public class MyGreatDaoImpl implements MyGreatDao {  
   private EntityManagerFactory entityManagerFactory;  
   @PersistenceContext(unitName = "myJPAPeristenceUnit")  
   EntityManager entityManager;  
   public String getValueUsingJPAQL(long id) {  
     List<Value> values = entityManager  
       .createQuery("Select value from Value value where")  
       .setParameter(1, id).getResultList();  
     if (values.size() > 0) {  
       return values.get(0).getValue();  
     return null;  
   public Value getValueUsingJPA(long id) {  
     return entityManager.find(Value.class, id).getValue();  
   public String getValueUsingJDBC(long id) {  
     ResultSet rs = null;  
     Statement statement = null;  
     Connection conn = null;  
     try {  
       conn = getConnection();  
       String sqlquery = "select value from VALUE where id=" + id;  
       statement = conn.createStatement();  
       rs = statement.executeQuery(sqlquery);  
       if (null != rs && {  
           return rs.getString(1); //resultset starts from 1  
        /* or use hibernate session  
        Session sess = getSession();  
        String sqlHibernatequery = "select value from VALUE where id=:id;  
        SQLQuery sq = sess.createSQLQuery(sqlquery).addScalar("value", StandardBasicTypes.STRING).setLong("id",id);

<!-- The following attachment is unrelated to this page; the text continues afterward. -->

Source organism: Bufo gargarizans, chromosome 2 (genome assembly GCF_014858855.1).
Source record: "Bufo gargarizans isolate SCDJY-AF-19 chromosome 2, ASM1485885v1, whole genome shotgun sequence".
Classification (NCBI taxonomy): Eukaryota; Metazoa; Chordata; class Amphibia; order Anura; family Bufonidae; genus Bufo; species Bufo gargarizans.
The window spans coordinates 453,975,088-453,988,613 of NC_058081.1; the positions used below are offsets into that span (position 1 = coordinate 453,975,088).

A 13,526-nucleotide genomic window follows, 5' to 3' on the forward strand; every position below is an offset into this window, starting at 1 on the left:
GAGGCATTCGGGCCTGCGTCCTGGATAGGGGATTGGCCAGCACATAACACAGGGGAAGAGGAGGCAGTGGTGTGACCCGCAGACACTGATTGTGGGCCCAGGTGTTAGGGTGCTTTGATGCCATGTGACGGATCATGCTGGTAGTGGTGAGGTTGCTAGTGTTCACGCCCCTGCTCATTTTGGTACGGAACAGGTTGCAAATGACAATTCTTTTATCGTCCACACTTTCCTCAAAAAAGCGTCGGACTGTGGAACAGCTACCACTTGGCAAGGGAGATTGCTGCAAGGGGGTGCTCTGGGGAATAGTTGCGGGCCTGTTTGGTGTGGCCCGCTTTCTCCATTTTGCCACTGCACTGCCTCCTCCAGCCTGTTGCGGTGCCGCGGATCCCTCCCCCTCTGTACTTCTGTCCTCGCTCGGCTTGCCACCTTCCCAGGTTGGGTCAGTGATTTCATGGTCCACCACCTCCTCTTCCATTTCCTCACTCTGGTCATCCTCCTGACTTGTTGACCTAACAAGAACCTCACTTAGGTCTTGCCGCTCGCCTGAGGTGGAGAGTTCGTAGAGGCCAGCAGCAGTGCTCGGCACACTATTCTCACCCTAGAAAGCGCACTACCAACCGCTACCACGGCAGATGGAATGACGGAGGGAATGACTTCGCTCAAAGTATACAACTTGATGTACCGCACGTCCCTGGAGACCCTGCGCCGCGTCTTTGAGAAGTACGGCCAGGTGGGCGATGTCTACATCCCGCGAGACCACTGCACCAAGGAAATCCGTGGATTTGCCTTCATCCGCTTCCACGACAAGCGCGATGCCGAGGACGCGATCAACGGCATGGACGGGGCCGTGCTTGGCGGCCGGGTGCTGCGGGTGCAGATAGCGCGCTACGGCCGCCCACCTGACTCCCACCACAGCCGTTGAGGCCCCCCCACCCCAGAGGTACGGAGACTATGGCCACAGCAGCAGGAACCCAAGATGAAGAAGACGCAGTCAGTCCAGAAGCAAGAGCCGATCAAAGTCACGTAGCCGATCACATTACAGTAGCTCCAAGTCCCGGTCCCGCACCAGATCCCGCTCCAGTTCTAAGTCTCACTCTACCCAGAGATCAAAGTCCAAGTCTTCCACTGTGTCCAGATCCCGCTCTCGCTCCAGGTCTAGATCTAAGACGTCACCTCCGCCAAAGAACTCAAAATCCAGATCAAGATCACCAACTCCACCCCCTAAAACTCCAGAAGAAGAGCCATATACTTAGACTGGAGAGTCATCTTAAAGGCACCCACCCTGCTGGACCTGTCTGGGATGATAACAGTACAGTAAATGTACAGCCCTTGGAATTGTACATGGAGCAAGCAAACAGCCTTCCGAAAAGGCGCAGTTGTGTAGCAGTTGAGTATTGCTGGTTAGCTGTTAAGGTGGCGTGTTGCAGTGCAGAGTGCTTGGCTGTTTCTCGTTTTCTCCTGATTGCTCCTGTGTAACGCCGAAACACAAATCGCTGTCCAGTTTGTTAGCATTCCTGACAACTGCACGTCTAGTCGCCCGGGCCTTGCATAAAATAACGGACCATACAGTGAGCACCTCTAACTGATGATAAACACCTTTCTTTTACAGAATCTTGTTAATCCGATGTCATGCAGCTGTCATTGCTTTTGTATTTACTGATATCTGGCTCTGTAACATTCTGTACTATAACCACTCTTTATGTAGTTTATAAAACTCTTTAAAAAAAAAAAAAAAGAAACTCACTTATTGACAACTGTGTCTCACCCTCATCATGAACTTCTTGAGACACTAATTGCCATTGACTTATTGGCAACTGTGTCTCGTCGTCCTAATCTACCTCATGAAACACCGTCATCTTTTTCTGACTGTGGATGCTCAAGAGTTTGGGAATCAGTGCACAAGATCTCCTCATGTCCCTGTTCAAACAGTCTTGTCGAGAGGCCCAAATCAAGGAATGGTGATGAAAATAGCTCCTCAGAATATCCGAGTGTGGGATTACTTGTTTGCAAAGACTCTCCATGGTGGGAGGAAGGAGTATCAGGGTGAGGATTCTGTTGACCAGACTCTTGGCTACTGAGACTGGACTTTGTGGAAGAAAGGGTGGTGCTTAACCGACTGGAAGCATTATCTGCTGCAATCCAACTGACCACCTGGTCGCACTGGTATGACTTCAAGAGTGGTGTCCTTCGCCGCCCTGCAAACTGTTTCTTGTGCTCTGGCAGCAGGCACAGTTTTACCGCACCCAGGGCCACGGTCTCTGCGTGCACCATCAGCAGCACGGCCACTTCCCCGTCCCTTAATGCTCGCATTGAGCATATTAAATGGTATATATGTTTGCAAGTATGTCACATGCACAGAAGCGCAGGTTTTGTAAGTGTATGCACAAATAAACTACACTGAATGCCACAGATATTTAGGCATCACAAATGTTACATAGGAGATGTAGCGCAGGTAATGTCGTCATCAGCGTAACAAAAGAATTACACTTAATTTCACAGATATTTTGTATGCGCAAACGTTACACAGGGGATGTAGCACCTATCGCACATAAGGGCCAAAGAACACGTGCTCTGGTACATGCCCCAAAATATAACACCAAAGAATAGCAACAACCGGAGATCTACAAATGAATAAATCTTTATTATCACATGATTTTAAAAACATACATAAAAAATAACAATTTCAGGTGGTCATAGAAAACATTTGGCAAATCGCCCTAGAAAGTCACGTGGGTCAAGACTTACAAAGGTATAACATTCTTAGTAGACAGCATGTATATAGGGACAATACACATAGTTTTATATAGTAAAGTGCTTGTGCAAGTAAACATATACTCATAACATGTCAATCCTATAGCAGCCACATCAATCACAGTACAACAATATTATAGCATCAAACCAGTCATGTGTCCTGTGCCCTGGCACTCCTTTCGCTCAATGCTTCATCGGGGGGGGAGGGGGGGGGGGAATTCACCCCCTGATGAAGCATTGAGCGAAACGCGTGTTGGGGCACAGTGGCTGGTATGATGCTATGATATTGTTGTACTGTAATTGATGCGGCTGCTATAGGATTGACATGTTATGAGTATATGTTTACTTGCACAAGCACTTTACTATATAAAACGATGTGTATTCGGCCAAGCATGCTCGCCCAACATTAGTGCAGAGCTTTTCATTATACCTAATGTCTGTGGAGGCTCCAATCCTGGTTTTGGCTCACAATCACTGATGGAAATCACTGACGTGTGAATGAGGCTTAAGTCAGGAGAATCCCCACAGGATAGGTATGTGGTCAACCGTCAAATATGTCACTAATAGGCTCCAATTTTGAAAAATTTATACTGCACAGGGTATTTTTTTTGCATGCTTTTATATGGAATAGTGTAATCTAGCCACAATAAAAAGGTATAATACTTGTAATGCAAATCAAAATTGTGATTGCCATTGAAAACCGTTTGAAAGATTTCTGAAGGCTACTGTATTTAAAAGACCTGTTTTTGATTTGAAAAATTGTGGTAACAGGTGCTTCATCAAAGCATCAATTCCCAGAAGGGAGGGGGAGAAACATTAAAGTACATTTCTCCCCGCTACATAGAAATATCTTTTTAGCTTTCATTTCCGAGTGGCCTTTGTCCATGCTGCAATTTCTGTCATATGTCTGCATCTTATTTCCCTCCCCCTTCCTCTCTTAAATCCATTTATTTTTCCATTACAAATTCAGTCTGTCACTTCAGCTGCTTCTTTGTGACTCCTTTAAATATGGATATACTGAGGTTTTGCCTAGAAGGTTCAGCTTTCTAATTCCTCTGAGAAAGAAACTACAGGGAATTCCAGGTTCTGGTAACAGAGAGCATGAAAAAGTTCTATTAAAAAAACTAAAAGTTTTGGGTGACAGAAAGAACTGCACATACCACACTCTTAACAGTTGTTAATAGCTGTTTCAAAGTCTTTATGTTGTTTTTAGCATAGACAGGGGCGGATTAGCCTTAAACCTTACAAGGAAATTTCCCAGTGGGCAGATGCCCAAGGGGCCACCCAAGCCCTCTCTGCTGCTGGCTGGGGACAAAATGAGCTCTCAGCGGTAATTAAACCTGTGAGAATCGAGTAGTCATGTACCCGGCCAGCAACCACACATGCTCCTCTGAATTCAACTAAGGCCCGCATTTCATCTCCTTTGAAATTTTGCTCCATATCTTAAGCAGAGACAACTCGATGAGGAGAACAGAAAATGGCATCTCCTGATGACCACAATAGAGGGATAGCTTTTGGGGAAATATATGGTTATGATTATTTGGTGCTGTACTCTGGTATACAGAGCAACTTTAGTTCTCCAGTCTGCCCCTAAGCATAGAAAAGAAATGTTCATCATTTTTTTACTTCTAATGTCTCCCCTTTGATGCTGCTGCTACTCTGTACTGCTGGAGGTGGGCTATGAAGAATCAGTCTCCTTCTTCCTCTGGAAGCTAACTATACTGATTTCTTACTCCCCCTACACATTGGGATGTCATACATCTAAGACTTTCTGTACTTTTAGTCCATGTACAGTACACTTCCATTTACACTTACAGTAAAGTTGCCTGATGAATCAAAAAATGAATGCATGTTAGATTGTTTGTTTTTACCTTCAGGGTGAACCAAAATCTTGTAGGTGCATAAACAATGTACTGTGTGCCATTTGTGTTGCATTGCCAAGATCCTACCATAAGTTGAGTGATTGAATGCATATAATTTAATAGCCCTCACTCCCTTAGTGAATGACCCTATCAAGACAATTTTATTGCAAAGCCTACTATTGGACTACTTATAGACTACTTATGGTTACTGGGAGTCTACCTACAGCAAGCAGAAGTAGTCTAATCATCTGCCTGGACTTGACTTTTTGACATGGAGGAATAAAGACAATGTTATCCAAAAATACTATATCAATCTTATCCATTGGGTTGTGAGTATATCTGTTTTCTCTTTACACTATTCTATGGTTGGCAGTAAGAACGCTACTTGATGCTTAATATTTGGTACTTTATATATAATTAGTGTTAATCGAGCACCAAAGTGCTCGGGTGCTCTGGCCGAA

List<String> valueList = sq.list();  
        if(null!=valueList && !valueList.isEmpty()){  
           return valueList.get(0);  
     } finally {  
       //close result set  
        //close statement  
        //Do not close connection. It wil be closed when transaction finishes  
     return null;  
   public Connection getConnection() throws HibernateException {  
     Session session = getSession();  
     Connection connection = session.connection();  
     return connection;  
   private Session getSession() {  
     Session session = (Session) entityManager.getDelegate();  
     return session;  

MyGreatDao Interface

 public interface MyGreatDao {  
   public String getValueUsingJPAQL(long id);  
   public Value getValueUsingJPA(long id) ;  
   public String getValueUsingJDBC(long id);  
   public Connection getConnection() throws HibernateException;  

Here is how a typical service class with transaction annotation will look like:

 @Transactional(rollbackFor = Exception.class)  
 public class MyGreatServiceImpl implements MyGreatService {  
      private MyGreatDao myGreatDao;  
      public MyGreatDao getMyGreatDao(){  
           return myGreatDao;  
      public void setMyGreatDao(MyGreatDao mg){  
           this.myGreatDao = mg;  
      public readOnlyMethod(long id){  
      @Transactional(propagation = Propagation.REQUIRED, readOnly = false)  
      public readWriteMethod(MYGreatVO myVO){  

I have omitted code for package and imports in the above listing. Also this is a read only example but once you get plain old jdbc connection, you can do all the read/write and batch operations using Statements and PreparedStatements. Another quick trick before I close. There is a handy utility (Transformers) in hibernate to get typed list from SQLQuery.list(). If you define a value object (java bean), where the property names are same as selected columns names then you can use the following code to avoid writing setters:
 List<MyJavaBeanVO> voList = sq.list();  

Wednesday, November 16, 2011

Using Java Annotation with Spring AOP